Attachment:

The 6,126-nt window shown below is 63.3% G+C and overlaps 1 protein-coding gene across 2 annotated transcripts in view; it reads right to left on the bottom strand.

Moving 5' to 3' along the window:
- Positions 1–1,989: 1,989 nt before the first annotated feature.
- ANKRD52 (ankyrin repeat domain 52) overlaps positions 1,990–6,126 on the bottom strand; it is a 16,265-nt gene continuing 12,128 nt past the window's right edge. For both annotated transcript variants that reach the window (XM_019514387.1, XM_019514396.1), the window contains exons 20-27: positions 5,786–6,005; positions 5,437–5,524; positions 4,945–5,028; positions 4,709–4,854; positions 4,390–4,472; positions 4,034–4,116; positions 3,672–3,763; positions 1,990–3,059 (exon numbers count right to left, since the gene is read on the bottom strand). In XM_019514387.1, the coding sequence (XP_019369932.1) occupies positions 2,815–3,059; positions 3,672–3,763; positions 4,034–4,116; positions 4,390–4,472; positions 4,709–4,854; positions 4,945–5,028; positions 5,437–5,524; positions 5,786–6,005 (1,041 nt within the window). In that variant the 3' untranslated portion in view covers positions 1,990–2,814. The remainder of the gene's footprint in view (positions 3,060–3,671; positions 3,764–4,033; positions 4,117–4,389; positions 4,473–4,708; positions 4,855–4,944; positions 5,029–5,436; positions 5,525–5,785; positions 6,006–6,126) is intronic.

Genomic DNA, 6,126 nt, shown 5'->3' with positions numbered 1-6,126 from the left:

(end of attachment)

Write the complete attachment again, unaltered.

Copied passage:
The 6,126-nt window shown below is 63.3% G+C and overlaps 1 protein-coding gene across 2 annotated transcripts in view; it reads right to left on the bottom strand.

Moving 5' to 3' along the window:
- Positions 1–1,989: 1,989 nt before the first annotated feature.
- ANKRD52 (ankyrin repeat domain 52) overlaps positions 1,990–6,126 on the bottom strand; it is a 16,265-nt gene continuing 12,128 nt past the window's right edge. For both annotated transcript variants that reach the window (XM_019514387.1, XM_019514396.1), the window contains exons 20-27: positions 5,786–6,005; positions 5,437–5,524; positions 4,945–5,028; positions 4,709–4,854; positions 4,390–4,472; positions 4,034–4,116; positions 3,672–3,763; positions 1,990–3,059 (exon numbers count right to left, since the gene is read on the bottom strand). In XM_019514387.1, the coding sequence (XP_019369932.1) occupies positions 2,815–3,059; positions 3,672–3,763; positions 4,034–4,116; positions 4,390–4,472; positions 4,709–4,854; positions 4,945–5,028; positions 5,437–5,524; positions 5,786–6,005 (1,041 nt within the window). In that variant the 3' untranslated portion in view covers positions 1,990–2,814. The remainder of the gene's footprint in view (positions 3,060–3,671; positions 3,764–4,033; positions 4,117–4,389; positions 4,473–4,708; positions 4,855–4,944; positions 5,029–5,436; positions 5,525–5,785; positions 6,006–6,126) is intronic.

Genomic DNA, 6,126 nt, shown 5'->3' with positions numbered 1-6,126 from the left: